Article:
• Banker's Cheque: A banker's cheque guarantees payment and is issued by the bank.
  • Self Cheque: Self-cheques have the word "self" written in the drawee column and can only be drawn from the issuer's bank.
  • Traveller's Cheque: Foreigners can use these cheques instead of hard cash on vacation. They are issued by one bank and can be cashed at a foreign bank in the form of currency. The traveller's cheque has no expiration date and can be used anytime.

Let's discuss what a cancelled cheque is and how to write it.

What is a Cancelled Cheque?

The term cancelled cheque means a check that has been cancelled when two parallel lines with the word "cancelled" are drawn across its front. If a cheque has been miswritten, it may be cancelled, which is why it is called a cancelled cheque.

A cheque does not need anything else except the term "cancelled". It does not require your signature or any notation. A cancelled cheque is a piece of evidence that the person in question has a bank account.

The term "cancelled cheque" is also used when a cheque has been cashed. When a cheque is cashed in, it is officially cancelled by the bank. Once a cheque is cancelled, it can no longer be used for further withdrawals.

Cheques are usually cancelled to prevent them from being used fraudulently. However, even though they can't be used to withdraw money from a bank, they still contain sensitive information that might be stolen and misused online.

How to Cancel a Cheque?

In certain circumstances, it is necessary to cancel a cheque to avoid its misuse. When cancelling a cheque, the following procedures should be followed:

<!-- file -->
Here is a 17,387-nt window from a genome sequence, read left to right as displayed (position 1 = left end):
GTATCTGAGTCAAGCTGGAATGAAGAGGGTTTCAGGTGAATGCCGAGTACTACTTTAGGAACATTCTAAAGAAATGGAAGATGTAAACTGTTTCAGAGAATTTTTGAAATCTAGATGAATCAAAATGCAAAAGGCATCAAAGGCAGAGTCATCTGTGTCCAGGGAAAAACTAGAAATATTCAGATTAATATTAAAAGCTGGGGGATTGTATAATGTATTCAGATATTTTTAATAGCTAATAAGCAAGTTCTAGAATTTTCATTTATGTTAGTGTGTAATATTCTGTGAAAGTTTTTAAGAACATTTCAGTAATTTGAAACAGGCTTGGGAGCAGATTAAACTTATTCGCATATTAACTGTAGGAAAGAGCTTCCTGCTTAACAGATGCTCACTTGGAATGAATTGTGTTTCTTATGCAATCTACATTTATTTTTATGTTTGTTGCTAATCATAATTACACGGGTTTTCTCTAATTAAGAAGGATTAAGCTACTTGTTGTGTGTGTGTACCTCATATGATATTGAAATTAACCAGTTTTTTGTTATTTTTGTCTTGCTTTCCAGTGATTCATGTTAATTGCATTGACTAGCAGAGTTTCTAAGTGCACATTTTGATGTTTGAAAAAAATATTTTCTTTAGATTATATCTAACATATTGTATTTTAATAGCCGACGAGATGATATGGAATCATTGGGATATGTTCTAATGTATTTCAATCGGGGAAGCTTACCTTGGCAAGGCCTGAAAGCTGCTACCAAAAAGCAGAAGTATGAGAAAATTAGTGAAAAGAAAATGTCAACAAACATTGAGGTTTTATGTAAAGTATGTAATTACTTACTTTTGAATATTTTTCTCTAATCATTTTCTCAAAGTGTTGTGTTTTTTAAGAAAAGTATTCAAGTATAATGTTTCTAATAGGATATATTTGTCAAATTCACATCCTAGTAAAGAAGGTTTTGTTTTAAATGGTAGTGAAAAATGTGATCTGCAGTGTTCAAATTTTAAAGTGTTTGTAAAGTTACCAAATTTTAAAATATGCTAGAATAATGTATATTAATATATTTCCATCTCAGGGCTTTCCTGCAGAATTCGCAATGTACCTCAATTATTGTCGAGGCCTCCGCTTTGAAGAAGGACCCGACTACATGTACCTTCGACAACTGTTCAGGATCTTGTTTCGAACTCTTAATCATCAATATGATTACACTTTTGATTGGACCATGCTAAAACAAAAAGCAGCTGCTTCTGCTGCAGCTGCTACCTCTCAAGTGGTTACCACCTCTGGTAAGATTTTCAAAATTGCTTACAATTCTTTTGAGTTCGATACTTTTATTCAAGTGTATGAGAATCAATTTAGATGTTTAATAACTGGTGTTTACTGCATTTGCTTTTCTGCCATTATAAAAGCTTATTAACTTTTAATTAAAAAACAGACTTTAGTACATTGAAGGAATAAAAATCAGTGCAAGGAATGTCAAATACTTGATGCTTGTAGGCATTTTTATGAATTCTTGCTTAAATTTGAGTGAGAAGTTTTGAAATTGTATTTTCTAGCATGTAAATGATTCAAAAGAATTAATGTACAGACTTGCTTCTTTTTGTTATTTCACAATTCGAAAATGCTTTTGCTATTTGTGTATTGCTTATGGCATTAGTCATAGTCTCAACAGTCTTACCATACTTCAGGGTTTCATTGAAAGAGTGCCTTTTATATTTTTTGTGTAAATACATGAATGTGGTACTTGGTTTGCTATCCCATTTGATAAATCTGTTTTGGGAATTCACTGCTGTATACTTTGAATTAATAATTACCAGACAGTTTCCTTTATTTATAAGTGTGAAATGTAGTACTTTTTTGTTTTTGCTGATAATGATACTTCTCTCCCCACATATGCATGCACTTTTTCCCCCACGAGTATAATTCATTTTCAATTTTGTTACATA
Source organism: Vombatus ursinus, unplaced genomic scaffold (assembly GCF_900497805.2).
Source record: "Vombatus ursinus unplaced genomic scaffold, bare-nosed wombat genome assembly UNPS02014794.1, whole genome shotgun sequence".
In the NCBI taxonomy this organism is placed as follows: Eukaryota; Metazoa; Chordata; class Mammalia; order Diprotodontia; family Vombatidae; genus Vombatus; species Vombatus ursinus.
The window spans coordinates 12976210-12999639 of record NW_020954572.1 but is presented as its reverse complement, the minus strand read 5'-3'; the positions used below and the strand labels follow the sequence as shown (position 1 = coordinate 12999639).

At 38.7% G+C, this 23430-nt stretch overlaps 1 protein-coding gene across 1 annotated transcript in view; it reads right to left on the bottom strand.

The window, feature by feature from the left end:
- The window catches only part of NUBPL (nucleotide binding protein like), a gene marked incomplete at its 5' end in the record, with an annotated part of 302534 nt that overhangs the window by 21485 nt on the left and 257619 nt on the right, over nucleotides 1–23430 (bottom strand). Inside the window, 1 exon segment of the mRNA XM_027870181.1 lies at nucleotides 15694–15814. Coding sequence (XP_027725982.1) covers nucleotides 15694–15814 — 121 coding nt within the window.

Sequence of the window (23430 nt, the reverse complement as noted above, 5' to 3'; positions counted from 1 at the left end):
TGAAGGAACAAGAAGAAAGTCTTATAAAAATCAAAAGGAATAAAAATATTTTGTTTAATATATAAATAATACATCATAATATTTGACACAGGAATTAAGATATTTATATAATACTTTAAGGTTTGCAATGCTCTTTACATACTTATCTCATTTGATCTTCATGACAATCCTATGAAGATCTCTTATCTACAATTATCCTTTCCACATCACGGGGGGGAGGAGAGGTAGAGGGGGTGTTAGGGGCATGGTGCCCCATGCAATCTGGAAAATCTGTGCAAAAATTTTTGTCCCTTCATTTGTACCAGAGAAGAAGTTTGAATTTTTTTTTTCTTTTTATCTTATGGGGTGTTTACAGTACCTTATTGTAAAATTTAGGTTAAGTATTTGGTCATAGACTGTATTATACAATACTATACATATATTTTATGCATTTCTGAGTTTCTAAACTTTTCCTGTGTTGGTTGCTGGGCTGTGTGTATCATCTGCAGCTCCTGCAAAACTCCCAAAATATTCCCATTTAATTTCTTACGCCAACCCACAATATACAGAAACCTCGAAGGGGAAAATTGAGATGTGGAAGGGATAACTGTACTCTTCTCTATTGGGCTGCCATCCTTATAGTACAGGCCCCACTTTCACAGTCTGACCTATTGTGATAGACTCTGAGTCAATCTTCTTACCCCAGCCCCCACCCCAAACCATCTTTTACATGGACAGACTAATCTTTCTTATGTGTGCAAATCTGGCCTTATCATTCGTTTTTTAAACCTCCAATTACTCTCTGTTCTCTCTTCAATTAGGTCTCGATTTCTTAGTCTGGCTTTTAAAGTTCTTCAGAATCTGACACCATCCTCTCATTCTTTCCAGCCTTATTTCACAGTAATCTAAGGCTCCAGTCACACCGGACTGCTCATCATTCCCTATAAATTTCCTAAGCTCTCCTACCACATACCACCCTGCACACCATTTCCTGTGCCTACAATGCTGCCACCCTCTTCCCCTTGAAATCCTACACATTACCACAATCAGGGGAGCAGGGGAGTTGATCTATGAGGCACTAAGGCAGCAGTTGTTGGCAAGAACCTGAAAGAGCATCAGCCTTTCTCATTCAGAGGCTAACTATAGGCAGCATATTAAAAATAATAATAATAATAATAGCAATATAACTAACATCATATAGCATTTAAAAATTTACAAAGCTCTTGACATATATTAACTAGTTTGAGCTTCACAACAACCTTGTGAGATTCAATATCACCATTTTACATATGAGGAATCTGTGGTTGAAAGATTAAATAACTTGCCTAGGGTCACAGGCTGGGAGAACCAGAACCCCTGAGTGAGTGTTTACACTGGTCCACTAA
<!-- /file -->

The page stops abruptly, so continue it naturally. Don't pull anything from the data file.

• Step 1: You must remove a new cheque form from the cheque leaf to cancel a cheque. Do not sign the cheque.
  • Step 2: Take a pen and draw two lines parallel to the cheque.
  • Step 3: Type "CANCELLED" in all capital letters between those lines.

You should remember that even after you've drawn parallel lines across a cheque, the account number, account holder's name, IFSC code, MIRC code, bank name, branch location, etc., should still be visible.

If you need to cancel a cheque due to an error, you may follow the steps outlined above, beginning with Step 2.

Cancelled cheques cannot be used to withdraw funds, but they can still be misused in several fraudulent ways. You should ensure that the person or institution you give your cancelled cheques is highly reliable.

Cancelled Cheque Example

In essence, it is the same as a traditional cheque. Its components are as follows:

  • Bank Name
  • Branch Name
  • Account Holder's Name
  • The Account Number
  • The IFSC code
  • The MICR code

There is something different about a cancelled cheque, however. The word "cancelled" will be placed between two parallel lines on the cheque for an added security measure. Below is a cancelled cheque example.

cancelled cheque 2

What Does a Cancelled Cheque Signify?

Often, a cancelled cheque will be accepted as proof of identity when opening a bank account for the first time. This can often be used to confirm your bank account information.

When is a Cancelled Cheque Required?

The word "cancelled cheque" is one you've probably seen often while dealing with financial institutions. Cancelled cheques may be used for more than just financial purposes. Below, we've included some of the most frequent uses for a cancelled cheque.

For Know Your Customer (KYC) Requirements:

In financial institutions and organizations, knowing your customer is vital. KYC is a concept you are probably familiar with. Many banks and financial institutions may ask customers for identification documents to ensure they engage in lawful financial transactions.